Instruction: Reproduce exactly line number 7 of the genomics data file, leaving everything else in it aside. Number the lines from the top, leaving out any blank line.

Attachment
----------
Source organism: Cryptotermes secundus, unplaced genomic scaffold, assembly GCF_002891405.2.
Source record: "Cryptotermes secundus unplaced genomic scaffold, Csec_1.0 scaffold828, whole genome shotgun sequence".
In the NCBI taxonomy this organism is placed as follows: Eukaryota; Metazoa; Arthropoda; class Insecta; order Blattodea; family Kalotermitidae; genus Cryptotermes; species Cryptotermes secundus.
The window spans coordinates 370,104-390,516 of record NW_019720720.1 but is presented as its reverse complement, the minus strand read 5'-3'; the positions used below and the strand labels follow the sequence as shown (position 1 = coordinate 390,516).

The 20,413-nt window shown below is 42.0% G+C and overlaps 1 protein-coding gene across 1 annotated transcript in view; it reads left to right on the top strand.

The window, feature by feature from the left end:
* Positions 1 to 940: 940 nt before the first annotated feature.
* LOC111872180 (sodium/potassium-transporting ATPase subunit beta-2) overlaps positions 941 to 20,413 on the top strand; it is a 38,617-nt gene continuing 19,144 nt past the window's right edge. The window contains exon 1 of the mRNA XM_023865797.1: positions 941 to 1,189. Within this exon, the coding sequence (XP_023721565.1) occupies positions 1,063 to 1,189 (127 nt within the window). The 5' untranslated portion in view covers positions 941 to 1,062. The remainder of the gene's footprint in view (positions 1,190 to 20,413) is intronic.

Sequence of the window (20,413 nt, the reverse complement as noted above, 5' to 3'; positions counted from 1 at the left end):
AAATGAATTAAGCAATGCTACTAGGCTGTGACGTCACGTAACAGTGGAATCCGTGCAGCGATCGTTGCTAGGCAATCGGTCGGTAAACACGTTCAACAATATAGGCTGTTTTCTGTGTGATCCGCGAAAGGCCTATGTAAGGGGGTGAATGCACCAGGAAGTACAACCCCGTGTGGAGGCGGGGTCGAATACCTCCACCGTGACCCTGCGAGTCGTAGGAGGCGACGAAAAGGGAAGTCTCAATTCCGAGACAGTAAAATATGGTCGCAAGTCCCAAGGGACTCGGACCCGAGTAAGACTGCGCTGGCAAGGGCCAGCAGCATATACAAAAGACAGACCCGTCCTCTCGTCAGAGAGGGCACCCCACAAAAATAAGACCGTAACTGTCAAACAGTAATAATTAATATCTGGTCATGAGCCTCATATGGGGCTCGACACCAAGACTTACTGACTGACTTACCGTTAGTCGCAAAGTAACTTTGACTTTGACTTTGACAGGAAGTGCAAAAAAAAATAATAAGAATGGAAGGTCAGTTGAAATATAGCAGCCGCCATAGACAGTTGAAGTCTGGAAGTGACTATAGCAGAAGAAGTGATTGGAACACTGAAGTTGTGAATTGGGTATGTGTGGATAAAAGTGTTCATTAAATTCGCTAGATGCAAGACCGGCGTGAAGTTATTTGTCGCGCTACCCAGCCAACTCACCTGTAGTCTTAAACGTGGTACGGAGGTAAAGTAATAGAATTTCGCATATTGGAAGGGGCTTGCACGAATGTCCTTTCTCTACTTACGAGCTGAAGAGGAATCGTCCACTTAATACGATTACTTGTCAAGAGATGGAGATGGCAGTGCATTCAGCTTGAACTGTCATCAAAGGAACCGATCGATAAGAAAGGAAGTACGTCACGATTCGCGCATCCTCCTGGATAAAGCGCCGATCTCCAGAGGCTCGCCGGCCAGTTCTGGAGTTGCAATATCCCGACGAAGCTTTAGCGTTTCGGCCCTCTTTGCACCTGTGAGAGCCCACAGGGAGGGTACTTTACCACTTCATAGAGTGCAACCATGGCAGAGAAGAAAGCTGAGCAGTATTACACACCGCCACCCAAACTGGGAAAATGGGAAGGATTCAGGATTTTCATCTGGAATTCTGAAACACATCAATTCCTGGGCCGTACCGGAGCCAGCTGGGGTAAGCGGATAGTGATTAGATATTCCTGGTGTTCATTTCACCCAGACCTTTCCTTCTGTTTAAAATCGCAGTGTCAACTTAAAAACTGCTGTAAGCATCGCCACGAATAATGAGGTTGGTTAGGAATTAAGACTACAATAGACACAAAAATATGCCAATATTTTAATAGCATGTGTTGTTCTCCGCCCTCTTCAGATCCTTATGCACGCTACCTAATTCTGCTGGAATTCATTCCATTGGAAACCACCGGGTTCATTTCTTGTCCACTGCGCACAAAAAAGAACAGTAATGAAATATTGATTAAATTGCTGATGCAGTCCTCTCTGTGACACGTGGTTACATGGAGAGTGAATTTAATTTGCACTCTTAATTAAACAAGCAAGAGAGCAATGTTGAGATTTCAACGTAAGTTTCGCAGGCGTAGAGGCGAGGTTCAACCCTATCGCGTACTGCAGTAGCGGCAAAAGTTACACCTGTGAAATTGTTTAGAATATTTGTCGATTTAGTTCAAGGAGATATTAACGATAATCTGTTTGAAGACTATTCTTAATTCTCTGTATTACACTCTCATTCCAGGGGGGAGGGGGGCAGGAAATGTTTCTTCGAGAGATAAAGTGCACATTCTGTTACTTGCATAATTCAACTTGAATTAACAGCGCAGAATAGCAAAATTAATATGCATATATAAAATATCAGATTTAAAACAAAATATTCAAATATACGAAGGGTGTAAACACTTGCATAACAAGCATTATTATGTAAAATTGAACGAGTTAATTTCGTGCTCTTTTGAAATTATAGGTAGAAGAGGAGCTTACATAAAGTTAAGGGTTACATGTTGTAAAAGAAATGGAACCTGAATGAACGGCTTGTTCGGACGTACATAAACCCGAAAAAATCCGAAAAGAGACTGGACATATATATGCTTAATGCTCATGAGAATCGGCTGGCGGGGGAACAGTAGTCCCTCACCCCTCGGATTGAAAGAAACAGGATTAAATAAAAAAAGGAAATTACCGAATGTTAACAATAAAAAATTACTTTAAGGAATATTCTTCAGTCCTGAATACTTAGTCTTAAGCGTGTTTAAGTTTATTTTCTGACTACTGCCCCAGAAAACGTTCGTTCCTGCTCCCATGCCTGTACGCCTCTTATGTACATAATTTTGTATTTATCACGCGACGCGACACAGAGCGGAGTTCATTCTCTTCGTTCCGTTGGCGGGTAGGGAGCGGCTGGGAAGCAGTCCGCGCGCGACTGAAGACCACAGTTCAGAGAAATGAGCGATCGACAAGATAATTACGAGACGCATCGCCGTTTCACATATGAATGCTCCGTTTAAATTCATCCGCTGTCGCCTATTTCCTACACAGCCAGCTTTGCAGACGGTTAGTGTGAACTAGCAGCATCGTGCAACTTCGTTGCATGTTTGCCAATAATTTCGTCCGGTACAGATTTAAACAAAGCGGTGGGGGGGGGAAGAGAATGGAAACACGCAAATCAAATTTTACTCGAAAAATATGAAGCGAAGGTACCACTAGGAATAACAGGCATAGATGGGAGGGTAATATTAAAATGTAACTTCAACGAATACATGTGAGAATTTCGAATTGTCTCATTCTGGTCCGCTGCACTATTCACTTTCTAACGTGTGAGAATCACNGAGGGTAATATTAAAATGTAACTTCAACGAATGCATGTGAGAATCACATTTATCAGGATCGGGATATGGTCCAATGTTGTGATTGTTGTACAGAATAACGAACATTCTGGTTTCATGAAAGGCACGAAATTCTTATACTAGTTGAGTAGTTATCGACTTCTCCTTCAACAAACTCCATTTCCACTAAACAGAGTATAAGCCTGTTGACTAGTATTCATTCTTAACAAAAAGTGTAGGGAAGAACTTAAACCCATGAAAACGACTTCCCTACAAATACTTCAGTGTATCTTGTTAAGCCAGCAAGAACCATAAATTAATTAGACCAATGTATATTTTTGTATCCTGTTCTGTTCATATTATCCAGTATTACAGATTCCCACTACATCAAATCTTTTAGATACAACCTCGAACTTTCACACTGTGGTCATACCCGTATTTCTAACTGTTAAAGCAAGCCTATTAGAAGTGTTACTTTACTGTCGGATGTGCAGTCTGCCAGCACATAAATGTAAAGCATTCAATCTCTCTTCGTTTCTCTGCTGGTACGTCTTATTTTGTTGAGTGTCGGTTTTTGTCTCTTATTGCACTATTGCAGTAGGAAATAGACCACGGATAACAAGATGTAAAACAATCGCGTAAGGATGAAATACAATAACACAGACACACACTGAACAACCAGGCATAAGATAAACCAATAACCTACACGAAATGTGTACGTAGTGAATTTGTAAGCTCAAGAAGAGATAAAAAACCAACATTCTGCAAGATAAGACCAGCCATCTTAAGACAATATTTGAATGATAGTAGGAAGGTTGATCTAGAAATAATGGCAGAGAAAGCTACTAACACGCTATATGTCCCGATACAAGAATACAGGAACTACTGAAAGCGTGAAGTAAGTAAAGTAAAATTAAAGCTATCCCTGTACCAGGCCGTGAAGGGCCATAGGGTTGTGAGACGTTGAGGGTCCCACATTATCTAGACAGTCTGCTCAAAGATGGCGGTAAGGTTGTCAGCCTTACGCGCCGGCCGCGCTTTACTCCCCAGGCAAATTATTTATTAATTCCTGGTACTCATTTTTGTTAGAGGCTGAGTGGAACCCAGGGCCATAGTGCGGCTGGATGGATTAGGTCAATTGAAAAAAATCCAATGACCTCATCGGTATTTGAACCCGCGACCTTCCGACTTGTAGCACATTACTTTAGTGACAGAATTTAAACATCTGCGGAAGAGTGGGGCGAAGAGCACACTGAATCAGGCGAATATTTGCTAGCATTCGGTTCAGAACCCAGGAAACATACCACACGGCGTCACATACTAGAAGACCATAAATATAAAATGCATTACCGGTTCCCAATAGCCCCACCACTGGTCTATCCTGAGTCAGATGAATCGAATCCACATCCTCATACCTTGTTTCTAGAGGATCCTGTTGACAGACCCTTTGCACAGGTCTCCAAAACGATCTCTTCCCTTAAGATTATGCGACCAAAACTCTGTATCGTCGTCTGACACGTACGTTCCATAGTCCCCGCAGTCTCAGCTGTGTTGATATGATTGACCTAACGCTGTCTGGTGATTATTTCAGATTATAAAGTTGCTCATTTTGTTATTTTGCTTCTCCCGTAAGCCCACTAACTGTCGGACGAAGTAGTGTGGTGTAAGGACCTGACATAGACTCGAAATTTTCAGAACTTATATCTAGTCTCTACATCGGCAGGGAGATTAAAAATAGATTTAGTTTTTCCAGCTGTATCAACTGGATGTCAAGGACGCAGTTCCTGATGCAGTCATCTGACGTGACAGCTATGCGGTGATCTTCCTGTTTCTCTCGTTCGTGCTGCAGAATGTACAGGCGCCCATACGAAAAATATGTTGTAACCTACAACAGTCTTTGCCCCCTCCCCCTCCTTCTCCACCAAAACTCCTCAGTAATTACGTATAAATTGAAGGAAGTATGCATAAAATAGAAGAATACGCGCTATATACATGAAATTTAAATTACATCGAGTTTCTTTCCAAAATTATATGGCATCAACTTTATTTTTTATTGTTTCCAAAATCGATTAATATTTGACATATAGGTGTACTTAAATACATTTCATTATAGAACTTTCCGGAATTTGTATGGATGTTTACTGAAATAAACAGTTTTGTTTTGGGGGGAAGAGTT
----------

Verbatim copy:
* Positions 1 to 940: 940 nt before the first annotated feature.